Life has taught transitioning ward of the State, 18-year-old LeChelle Walker, to live with a heart of gratitude and always look for the silver lining in every situation.
It is, therefore, no surprise that the teenager, despite not achieving eight distinctions in the 2020 Caribbean Secondary Education Certificate (CSEC) examination, as she had hoped, is nonetheless still happy and thankful to have passed all eight subjects sat.
The Cedar Grove Academy student secured a distinction in Information Technology, grade two in Mathematics, Spanish, History, Social Studies, Geography and English Language and a grade three in English Literature.
“I am grateful for what I got, because the Bible says in everything give thanks,” the Liguanea Preparatory past student tells JIS News.
The devout Christian and member of the Oneness Apostolic Assembly of Jesus Christ in St. Catherine further states that “I believe what I got is what God wants me to get, so I am grateful”.
The aspiring attorney-at-law believes she prepared sufficiently for the exams, which she described as being “manageable”.
“I studied for them, so I had faith that I would pass. So I wasn’t really nervous to do the exams, but I was nervous when I was waiting for [the results] because I really wanted to do well,” she adds.
According to LeChelle, the coronavirus (COVID-19) outbreak did not affect her studies, noting that it positively impacted her preparations.
“Honestly, I found the whole COVID thing as a blessing… it did not affect me at all. The more I stayed home, the more I actually got time to study and to actually say that now I know my education is really my responsibility,” she further shares.
However, prior to the onset of COVID-19 and her becoming a Christian, LeChelle, who since age two has been living with her grand-aunts, one of whom is her foster mother, struggled with personal challenges, including low-self-esteem and depression.
“I struggled emotionally a lot. My self-esteem was low because of many other personal problems that made me depressed. [Though] my grades were off, my teachers were telling me that I was brilliant and that I could do better.
But I wasn’t in for that; I wanted other things; I wanted to party,” she adds.
However, the young lady had a turning point after reconnecting with her best friend, Britallia Bygrave, who introduced her to God.
“I found this relationship with God when I was in grade nine. I saw where I was headed, so at the age of 15, I told God that I needed help, as I was afraid of going in the same direction as my mother [had]. I began to pray and I got motivated to do better as I prayed and had faith in God,” LeChelle said.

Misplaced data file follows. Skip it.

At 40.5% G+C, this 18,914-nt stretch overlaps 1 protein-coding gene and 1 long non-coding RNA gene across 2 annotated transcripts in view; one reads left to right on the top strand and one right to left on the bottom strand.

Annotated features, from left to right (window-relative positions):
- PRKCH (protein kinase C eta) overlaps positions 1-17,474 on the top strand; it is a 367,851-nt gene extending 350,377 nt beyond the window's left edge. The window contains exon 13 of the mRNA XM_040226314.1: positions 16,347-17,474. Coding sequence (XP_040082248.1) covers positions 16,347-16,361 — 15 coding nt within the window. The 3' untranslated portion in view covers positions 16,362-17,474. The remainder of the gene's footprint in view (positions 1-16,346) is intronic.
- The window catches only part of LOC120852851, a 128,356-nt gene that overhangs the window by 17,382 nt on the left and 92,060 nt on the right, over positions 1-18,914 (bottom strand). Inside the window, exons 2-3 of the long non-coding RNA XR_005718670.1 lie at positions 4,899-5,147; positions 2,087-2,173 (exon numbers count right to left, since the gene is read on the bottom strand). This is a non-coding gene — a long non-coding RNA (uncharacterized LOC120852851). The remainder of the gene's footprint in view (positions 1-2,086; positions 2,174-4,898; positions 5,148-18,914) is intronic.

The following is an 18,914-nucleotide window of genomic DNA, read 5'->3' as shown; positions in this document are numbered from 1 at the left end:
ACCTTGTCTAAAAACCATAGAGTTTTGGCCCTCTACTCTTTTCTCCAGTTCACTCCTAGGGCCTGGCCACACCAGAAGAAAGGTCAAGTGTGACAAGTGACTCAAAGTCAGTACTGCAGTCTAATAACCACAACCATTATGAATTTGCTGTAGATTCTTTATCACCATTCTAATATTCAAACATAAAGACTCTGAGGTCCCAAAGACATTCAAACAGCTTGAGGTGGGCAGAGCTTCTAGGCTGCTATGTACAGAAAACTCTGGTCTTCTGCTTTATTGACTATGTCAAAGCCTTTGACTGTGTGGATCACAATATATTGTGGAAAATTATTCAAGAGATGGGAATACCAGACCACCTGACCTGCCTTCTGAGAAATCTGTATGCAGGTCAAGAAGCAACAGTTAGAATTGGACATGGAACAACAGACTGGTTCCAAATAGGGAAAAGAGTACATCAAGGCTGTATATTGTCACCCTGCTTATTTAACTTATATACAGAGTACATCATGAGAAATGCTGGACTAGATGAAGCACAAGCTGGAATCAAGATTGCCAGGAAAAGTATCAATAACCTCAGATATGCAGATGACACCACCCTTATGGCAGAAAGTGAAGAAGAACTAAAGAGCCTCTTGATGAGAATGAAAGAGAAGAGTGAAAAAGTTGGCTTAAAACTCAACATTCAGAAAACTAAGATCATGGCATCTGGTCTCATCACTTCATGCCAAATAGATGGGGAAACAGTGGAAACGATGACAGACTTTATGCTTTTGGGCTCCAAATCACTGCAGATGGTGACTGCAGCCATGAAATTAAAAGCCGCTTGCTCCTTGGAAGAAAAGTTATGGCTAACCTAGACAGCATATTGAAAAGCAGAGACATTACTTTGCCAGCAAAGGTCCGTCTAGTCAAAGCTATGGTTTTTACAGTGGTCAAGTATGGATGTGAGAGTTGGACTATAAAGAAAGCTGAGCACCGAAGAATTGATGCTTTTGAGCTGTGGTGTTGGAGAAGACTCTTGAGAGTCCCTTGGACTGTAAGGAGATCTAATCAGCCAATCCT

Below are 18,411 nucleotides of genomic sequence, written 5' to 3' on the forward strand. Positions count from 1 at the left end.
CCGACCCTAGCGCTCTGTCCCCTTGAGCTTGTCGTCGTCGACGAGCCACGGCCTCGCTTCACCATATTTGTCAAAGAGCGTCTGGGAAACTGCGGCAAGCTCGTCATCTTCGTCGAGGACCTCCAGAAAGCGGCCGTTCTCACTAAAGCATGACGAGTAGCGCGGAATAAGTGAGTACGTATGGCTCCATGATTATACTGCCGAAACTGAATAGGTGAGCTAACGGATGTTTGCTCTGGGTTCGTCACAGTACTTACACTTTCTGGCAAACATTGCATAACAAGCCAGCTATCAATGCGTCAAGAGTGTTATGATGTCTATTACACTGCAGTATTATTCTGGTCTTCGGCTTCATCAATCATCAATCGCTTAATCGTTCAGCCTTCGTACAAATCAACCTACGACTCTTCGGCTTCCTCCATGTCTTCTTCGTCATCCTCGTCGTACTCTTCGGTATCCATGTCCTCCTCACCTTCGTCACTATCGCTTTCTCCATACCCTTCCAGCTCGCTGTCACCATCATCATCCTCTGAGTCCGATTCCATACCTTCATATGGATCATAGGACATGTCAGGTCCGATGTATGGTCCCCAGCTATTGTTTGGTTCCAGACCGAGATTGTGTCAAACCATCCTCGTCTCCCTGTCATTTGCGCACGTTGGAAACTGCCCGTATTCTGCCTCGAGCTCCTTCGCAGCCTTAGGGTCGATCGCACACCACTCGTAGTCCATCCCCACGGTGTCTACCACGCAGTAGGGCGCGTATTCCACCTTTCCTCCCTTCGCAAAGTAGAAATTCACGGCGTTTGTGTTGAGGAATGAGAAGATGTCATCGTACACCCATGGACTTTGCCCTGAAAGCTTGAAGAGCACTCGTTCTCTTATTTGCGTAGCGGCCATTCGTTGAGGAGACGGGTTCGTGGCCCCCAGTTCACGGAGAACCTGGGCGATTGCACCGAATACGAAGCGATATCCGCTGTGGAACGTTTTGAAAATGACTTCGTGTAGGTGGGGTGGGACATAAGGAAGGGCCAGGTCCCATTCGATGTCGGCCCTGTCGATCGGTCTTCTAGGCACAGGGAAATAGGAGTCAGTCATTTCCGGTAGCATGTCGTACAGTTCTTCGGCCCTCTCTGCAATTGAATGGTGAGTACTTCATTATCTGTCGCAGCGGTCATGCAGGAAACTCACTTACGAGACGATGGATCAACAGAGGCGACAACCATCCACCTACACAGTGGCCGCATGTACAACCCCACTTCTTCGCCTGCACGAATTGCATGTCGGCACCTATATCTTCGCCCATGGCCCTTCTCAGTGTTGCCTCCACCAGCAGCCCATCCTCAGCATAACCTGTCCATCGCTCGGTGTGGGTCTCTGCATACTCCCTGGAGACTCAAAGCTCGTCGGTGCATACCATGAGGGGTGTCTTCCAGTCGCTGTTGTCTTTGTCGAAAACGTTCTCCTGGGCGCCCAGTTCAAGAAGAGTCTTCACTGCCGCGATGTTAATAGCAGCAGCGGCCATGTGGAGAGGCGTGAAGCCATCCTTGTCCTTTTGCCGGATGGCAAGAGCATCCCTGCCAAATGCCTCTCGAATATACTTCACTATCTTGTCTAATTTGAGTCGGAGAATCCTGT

“I was suffering a lot and He was there, being a best friend… and just speaking to me and encouraging me,” she recounts.
“Because of that, I started to change overall. I started to look at life differently and wanted more for myself. When I started talking to God I felt like I could get more, I felt like an eagle,” the former Grade 11 Prefect, Block Monitor and Grade Overseer says.
Although LeChelle confesses to having no recollection of living at the children’s home she was placed in for a short time, she says there was a point when she felt ashamed to be associated with such a facility.
“There were times when I was really embarrassed, because people use to say you come from homes… but I prayed a lot,” she recounts.
And according to the impressionable young woman, she is no longer bothered by her past and now regards her time spent at the children’s home as a blessing.
“I used to cry, and I remember asking God why he has put me in this family… why me in this situation. But after my encounter with God and I looked back on the situation I say… in everything give thanks,” LeChelle adds.
“I don’t cry anymore, I just say let’s do some more. It’s like it just pushes me to take up a book to do some reading, to do something to make myself better. Now I am happy for the situation and my thing is that in everything, give thanks,” the sixth-former further states.
LeChelle, who will be doing Law, Caribbean History, Sociology, and Communications in the Caribbean Advanced Proficiency Examination (CAPE), says she is now more determined to ace the external test.
She encourages other wards of the State not to be disheartened by their current situation, but to make the most of it, develop a closer relationship with God and trust that everything will go in their favour in due time, adding that “when you are with God, the worldly [distractions] don’t matter”.
LeChelle says she is very grateful to her grand-aunts, who have been assisting her, and is even more thankful to God for placing her in a situation which enables her to benefit significantly.
The teenager, who enjoys reading and spending time with God in her spare time, commends her grand-aunts for being there for her and helping to strengthen her self-belief.
Meanwhile, Attorney-at-Law, Linnette Malcolm, LeChelle’s foster mother and role model, says she is overjoyed with the youngster’s performance in CSEC exams.
“I am happy that she has succeeded, and based on her interest I believe she will achieve her goal. She works hard and she is very ambitious,” she says.